One way or another, it looks like Jeff Niemann is one foot out the door for the Tampa Bay Rays. Niemann, who will turn 30 next month, is arbitration-eligible for the second time this winter after missing nearly all of 2012 with a fractured bone in his leg and then a shoulder injury. When he was healthy, Niemann did pitch well, going just 2-3 but with a 3.08 ERA and a 34-12 strikeout to walk ratio in 8 starts and 38 innings pitched, but Niemann made 2.75 million dollars in 2012 and even when healthy, he has not proven himself to be more than a fourth or fifth starter in the major leagues, managing a 4.08 ERA (99 ERA+) and a 4.31 FIP in 544.1 big league innings over the past five years. That isn’t to say Niemann can’t be a productive major league starting pitcher if he stays healthy, but especially for a team in the Rays with younger and cheaper options, it makes a lot of sense to trade him. If Niemann proves himself healthy and pitches well in spring training, there seems to be a very good chance that he’ll be dealt before the start of the 2013 MLB season.
Would could the Rays get for Niemann? A trade happened recently that is somewhat comparable as the Cleveland Indians traded RHP Jeanmar Gomez to the Pittsburgh Pirates for LF Quincy Latimore. Gomez, who will turn 25 next month, made 38 starts and 4 relief appearances over the last three years, going 14-16 with a 5.18 ERA (76 ERA+), a 4.9 K/9, a 3.1 BB/9, and a 1.2 HR/9 (4.88 FIP) in 206.2 innings pitched. However, Gomez did manage a solid 48.9% groundball rate and has the arsenal to be much better than he has been in the big leagues, featuring a good low-90′s sinker, a slider and changeup that both have shown flashes, and a solid high-80′s cutter. Gomez was never that great of a pitcher, but he managed a 3.90 ERA, a 6.7 K/9, a 3.0 BB/9, and a 0.8 HR/9 (4.00 FIP) in 54 Triple-A starts and may be a pitcher who could benefit from a change of scenery. He has the ability to be a solid back-of-the-rotation type starter, and as a pre-arbitration player with no injury history, he’s a player that was worth it for another team to take a chance on.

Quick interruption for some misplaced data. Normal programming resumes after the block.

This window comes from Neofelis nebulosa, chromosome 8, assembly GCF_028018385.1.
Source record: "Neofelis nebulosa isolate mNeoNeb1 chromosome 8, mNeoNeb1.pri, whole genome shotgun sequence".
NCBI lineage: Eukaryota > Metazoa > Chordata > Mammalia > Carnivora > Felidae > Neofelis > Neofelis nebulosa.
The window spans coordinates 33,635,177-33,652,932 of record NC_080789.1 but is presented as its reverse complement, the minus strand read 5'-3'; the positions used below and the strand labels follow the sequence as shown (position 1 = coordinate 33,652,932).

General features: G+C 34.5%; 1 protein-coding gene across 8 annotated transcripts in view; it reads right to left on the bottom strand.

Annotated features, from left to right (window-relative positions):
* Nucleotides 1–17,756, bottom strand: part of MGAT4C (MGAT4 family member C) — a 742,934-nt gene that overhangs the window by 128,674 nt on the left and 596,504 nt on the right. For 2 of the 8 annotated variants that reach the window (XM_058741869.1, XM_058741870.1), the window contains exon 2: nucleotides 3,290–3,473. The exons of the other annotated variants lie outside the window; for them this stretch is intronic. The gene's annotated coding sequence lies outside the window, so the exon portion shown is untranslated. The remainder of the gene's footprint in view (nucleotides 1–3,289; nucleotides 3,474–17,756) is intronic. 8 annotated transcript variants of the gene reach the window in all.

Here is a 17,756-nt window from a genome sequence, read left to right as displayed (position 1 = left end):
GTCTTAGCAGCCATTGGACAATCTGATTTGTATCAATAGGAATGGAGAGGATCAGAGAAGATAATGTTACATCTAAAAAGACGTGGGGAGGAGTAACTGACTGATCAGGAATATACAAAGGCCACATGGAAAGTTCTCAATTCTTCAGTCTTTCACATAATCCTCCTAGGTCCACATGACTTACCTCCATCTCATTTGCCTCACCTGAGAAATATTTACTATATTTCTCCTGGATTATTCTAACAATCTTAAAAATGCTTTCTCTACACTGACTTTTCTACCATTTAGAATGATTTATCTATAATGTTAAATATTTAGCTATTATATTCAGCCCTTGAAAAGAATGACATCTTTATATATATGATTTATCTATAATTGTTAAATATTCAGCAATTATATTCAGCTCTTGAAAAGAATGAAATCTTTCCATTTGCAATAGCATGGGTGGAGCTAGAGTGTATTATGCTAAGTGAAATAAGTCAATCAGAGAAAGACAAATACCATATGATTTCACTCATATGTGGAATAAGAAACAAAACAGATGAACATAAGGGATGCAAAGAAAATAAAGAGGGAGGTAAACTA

Latimore, who will turn 24 in February (if you haven’t noticed yet, every player we’ve talked about has a February birthday), was a fourth round pick by Pittsburgh in 2007 and had a solid 2012 repeating Double-A, managing a .252/.321/.433 line with 24 doubles, 15 homers, 71 RBI, 10 stolen bases (albeit while getting caught 8 times), and a 105-38 strikeout to walk ratio in 126 games and 462 plate appearances. Latimore has always stood out for good bat speed and enough power to potentially hit 20 homers in the big leagues, but his development has been held back by a problems with patience and pitch recognition, although he did take a step forward in 2012, improving his strikeout to walk ratio from 140-33 to 105-38 (although how much of that improvement was simply from repeating the level?). Latimore has decent speed and a good arm, but he’s limited to left field defensively and he’s going to really hit to have any chance to profile as a regular there in the major leagues. Latimore is just a so-so prospect at this point, but he still has potential, and if you buy his offensive adjustment in 2012, he may have finally turned a corner.
Niemann has to have more value than Gomez. Indeed, he does, but not by that much. He has more experience and has proven himself to be a solid big league starter, but his salary is more than five times higher than Gomez and his injury risk is much more significant. If Niemann shows good stuff in spring training, the Rays could get a prospect for him, but that prospect will likely be not much more highly-regarded than someone like Latimore. If that’s really the case, than the Rays may be better off holding onto to Niemann and seeing what he can do in a starting role for them as opposed to trading him at the nadir of his value and seeing what they can get.